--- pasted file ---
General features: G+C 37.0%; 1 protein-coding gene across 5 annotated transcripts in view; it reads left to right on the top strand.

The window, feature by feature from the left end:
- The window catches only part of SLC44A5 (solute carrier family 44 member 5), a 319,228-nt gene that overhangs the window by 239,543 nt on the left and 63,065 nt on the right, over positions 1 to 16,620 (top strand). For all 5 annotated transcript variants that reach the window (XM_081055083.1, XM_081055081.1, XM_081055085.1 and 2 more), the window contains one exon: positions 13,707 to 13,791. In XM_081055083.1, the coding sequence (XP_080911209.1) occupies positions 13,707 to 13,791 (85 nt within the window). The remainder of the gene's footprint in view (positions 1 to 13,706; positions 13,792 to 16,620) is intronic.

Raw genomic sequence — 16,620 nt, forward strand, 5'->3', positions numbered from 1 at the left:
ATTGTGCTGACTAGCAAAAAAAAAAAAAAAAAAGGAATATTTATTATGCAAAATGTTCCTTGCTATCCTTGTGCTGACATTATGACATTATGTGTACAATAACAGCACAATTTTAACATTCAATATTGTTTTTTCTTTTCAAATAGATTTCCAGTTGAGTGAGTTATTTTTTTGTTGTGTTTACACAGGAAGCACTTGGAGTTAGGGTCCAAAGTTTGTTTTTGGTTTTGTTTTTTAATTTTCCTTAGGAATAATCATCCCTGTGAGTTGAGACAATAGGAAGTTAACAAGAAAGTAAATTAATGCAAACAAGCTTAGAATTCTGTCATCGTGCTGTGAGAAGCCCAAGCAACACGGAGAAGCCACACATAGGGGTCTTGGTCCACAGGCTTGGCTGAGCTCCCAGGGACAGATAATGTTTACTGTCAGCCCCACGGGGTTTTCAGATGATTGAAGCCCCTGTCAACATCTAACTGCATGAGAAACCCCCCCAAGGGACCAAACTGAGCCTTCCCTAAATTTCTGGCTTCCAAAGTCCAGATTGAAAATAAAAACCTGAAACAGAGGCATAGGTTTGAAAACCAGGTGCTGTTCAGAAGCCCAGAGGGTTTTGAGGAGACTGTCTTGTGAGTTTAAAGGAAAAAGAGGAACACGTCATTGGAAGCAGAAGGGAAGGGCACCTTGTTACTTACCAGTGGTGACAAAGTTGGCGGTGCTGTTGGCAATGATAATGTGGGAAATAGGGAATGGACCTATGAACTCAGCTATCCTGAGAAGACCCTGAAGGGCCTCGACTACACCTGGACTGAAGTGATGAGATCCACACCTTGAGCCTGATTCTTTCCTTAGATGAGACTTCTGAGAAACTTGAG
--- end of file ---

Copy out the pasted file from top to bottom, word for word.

General features: G+C 37.0%; 1 protein-coding gene across 5 annotated transcripts in view; it reads left to right on the top strand.

The window, feature by feature from the left end:
- The window catches only part of SLC44A5 (solute carrier family 44 member 5), a 319,228-nt gene that overhangs the window by 239,543 nt on the left and 63,065 nt on the right, over positions 1 to 16,620 (top strand). For all 5 annotated transcript variants that reach the window (XM_081055083.1, XM_081055081.1, XM_081055085.1 and 2 more), the window contains one exon: positions 13,707 to 13,791. In XM_081055083.1, the coding sequence (XP_080911209.1) occupies positions 13,707 to 13,791 (85 nt within the window). The remainder of the gene's footprint in view (positions 1 to 13,706; positions 13,792 to 16,620) is intronic.

Raw genomic sequence — 16,620 nt, forward strand, 5'->3', positions numbered from 1 at the left:
ATTGTGCTGACTAGCAAAAAAAAAAAAAAAAAAGGAATATTTATTATGCAAAATGTTCCTTGCTATCCTTGTGCTGACATTATGACATTATGTGTACAATAACAGCACAATTTTAACATTCAATATTGTTTTTTCTTTTCAAATAGATTTCCAGTTGAGTGAGTTATTTTTTTGTTGTGTTTACACAGGAAGCACTTGGAGTTAGGGTCCAAAGTTTGTTTTTGGTTTTGTTTTTTAATTTTCCTTAGGAATAATCATCCCTGTGAGTTGAGACAATAGGAAGTTAACAAGAAAGTAAATTAATGCAAACAAGCTTAGAATTCTGTCATCGTGCTGTGAGAAGCCCAAGCAACACGGAGAAGCCACACATAGGGGTCTTGGTCCACAGGCTTGGCTGAGCTCCCAGGGACAGATAATGTTTACTGTCAGCCCCACGGGGTTTTCAGATGATTGAAGCCCCTGTCAACATCTAACTGCATGAGAAACCCCCCCAAGGGACCAAACTGAGCCTTCCCTAAATTTCTGGCTTCCAAAGTCCAGATTGAAAATAAAAACCTGAAACAGAGGCATAGGTTTGAAAACCAGGTGCTGTTCAGAAGCCCAGAGGGTTTTGAGGAGACTGTCTTGTGAGTTTAAAGGAAAAAGAGGAACACGTCATTGGAAGCAGAAGGGAAGGGCACCTTGTTACTTACCAGTGGTGACAAAGTTGGCGGTGCTGTTGGCAATGATAATGTGGGAAATAGGGAATGGACCTATGAACTCAGCTATCCTGAGAAGACCCTGAAGGGCCTCGACTACACCTGGACTGAAGTGATGAGATCCACACCTTGAGCCTGATTCTTTCCTTAGATGAGACTTCTGAGAAACTTGAG